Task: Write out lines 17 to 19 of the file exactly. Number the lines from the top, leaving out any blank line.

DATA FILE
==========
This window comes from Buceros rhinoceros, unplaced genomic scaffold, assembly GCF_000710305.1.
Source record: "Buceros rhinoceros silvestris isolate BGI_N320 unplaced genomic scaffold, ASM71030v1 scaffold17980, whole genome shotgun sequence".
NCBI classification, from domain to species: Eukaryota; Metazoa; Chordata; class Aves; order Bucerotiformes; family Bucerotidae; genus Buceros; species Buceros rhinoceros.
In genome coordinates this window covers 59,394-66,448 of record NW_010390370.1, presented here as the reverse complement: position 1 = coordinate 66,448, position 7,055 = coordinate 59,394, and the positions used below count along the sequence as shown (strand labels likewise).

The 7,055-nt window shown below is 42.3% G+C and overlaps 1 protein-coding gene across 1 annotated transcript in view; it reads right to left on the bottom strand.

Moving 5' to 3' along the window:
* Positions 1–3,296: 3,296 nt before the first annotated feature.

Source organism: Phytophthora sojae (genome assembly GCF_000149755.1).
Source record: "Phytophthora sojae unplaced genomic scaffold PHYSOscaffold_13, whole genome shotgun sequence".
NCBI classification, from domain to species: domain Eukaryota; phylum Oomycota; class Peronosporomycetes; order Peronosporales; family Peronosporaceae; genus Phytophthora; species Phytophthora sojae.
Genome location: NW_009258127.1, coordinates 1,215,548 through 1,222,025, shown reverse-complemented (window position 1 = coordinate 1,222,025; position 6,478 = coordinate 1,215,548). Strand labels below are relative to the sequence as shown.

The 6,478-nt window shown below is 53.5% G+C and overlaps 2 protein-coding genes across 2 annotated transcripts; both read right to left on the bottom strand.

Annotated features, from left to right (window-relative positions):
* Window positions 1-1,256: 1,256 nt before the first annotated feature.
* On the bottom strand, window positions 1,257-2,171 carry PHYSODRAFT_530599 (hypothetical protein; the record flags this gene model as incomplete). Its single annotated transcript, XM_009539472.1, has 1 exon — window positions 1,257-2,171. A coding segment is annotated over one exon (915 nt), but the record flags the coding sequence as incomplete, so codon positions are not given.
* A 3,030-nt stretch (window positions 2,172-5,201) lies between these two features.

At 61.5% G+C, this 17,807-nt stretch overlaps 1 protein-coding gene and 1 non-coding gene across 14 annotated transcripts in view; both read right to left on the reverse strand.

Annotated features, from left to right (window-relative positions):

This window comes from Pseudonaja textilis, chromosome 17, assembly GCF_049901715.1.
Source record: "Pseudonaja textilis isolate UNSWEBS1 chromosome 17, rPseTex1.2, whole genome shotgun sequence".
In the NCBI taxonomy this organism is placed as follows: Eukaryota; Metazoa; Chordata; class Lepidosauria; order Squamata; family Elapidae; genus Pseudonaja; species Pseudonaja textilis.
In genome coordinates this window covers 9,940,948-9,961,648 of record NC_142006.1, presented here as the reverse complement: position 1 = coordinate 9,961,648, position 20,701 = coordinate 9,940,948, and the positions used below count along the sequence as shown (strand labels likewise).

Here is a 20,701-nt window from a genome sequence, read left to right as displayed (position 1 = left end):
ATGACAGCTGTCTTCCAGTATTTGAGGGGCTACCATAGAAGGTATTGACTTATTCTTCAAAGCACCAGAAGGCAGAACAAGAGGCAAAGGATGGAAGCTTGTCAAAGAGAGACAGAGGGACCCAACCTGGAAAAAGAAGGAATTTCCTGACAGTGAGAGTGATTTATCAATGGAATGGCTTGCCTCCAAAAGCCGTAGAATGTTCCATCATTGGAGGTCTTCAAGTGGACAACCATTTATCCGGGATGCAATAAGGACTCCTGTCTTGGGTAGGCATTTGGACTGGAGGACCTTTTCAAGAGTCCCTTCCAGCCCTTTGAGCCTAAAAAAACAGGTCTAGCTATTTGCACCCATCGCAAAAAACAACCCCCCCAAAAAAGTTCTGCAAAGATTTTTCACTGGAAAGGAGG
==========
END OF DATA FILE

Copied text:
At 61.5% G+C, this 17,807-nt stretch overlaps 1 protein-coding gene and 1 non-coding gene across 14 annotated transcripts in view; both read right to left on the reverse strand.

Annotated features, from left to right (window-relative positions):

This window comes from Pseudonaja textilis, chromosome 17, assembly GCF_049901715.1.